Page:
Today’s Word from Pastor Jim…

“The grass withers, the flower fades, surely the people are grass.” Isaiah

She approached me after the worship service; the mask covered a face that had weathered seasons of great joy and unspeakable sorrow. There were things about God’s providence that she did not understand. She was troubled by God’s providence, or lack of providence.

Providence is not a word we use a lot, unless we are looking for a hospital. What is providence? According to the dictionary it is “the protective care of God.” Last Sunday as we gathered for worship, I entered the sanctuary with a heavy heart. We had received word from our Bishop that one of our colleagues, Pastor Jeremy Fuerst of Central Lutheran Church in Everett, had gone missing in Colorado. He was an avid hiker and rock climber; he had not been heard from since heading out on his own the previous Thursday. On Sunday afternoon, we were informed that he had fallen to his death at the age of 44. What happened to “the protective care of God?” Was God’s providence somehow out of reach on that mountain?

There were things about God’s providence that she did not understand. If she realized it or not, we were both in the same boat last Sunday morning. She said, “The older I get, the dumber I get. I just don’t understand how God is working.” I handed her a bucket and side by side we attempted to bail out the listing boat of faith that we were sharing. Risking a pandemic faux pas, I put my arm around her. “Your words are wisdom, not ignorance. Ignorance is thinking that we, mere creatures, could comprehend the mysteries of God. Most of the time, I don’t have a clue how God is working.”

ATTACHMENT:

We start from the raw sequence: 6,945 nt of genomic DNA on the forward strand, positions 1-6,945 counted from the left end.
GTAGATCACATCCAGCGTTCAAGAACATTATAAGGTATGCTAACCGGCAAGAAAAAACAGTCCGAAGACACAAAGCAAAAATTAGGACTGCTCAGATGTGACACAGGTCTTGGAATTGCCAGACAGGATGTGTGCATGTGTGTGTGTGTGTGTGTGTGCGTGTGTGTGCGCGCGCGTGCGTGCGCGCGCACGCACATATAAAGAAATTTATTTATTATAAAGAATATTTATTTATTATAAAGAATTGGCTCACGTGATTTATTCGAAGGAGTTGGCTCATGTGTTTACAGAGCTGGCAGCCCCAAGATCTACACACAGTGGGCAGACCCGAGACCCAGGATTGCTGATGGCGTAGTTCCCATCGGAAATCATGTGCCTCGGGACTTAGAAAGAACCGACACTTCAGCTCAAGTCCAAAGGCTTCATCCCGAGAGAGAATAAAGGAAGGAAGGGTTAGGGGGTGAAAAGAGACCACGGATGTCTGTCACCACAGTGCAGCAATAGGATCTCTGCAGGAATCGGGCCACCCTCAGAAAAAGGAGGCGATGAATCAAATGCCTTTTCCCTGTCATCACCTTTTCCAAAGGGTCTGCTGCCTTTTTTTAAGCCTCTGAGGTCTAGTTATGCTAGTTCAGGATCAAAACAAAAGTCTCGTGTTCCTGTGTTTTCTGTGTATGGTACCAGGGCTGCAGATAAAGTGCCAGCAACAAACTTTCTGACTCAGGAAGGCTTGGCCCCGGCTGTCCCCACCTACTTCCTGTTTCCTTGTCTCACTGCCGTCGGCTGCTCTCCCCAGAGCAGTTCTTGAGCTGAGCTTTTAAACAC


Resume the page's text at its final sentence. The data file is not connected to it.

The moment we come to understand God, in all God’s complexity, is the moment that our faith in God becomes too small. The moment we come to understand God, in all of God’s complexity, is the moment that we fashion ourselves to be God. At that moment our God ceases to be the master of the universe, and becomes an invention of our imagination. Ignorance is arrogance. Wisdom is coming to some peace with our assigned place in creation. Wisdom is living into the mystery, seeking truth that may never be revealed, asking questions that will likely remain unanswered. Wisdom is trusting in something greater than our intellect; something outside of ourselves, something so eternal that our quickly fading flesh cannot comprehend it.

There are things about God’s providence that bother me, and perhaps I am even more bothered by God’s silence. A young woman in Seattle grieves the death of her husband, a congregation in Everett will never see their pastor walk into the pulpit again, and all flesh is like grass. I would like to know why. I shake my fist to heaven seeking understanding, but it is insanely arrogant of me to imagine that I could grasp the truth that will forever be outside of my knowing.

“The older I get, the dumber I get.” That is not ignorance; it is the accumulated wisdom of a human journey. The moment that we understand God in all her complexity is the moment that we have created God in our image.

Shaking my fist toward heaven, I am one beggar telling another beggar where to find bread.

Love, Pastor Jim